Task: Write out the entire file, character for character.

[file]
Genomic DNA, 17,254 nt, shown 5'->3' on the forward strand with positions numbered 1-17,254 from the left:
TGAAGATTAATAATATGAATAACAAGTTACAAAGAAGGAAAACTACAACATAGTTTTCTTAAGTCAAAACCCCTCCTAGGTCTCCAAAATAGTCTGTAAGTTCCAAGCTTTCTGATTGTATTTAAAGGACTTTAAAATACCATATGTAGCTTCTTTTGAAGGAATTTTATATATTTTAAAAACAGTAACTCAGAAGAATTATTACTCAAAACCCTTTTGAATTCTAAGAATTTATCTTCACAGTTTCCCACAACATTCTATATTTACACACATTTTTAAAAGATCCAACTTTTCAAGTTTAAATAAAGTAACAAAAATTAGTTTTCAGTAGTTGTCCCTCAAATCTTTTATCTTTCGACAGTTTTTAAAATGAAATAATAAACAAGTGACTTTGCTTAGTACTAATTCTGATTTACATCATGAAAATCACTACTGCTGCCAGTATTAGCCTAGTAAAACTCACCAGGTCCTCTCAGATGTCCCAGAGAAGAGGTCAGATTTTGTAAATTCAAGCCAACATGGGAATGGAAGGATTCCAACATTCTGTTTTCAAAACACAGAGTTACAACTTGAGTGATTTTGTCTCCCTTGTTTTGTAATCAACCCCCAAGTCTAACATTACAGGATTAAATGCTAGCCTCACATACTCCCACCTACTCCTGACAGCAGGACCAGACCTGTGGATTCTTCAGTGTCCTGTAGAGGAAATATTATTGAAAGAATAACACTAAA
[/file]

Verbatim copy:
Genomic DNA, 17,254 nt, shown 5'->3' on the forward strand with positions numbered 1-17,254 from the left:
TGAAGATTAATAATATGAATAACAAGTTACAAAGAAGGAAAACTACAACATAGTTTTCTTAAGTCAAAACCCCTCCTAGGTCTCCAAAATAGTCTGTAAGTTCCAAGCTTTCTGATTGTATTTAAAGGACTTTAAAATACCATATGTAGCTTCTTTTGAAGGAATTTTATATATTTTAAAAACAGTAACTCAGAAGAATTATTACTCAAAACCCTTTTGAATTCTAAGAATTTATCTTCACAGTTTCCCACAACATTCTATATTTACACACATTTTTAAAAGATCCAACTTTTCAAGTTTAAATAAAGTAACAAAAATTAGTTTTCAGTAGTTGTCCCTCAAATCTTTTATCTTTCGACAGTTTTTAAAATGAAATAATAAACAAGTGACTTTGCTTAGTACTAATTCTGATTTACATCATGAAAATCACTACTGCTGCCAGTATTAGCCTAGTAAAACTCACCAGGTCCTCTCAGATGTCCCAGAGAAGAGGTCAGATTTTGTAAATTCAAGCCAACATGGGAATGGAAGGATTCCAACATTCTGTTTTCAAAACACAGAGTTACAACTTGAGTGATTTTGTCTCCCTTGTTTTGTAATCAACCCCCAAGTCTAACATTACAGGATTAAATGCTAGCCTCACATACTCCCACCTACTCCTGACAGCAGGACCAGACCTGTGGATTCTTCAGTGTCCTGTAGAGGAAATATTATTGAAAGAATAACACTAAA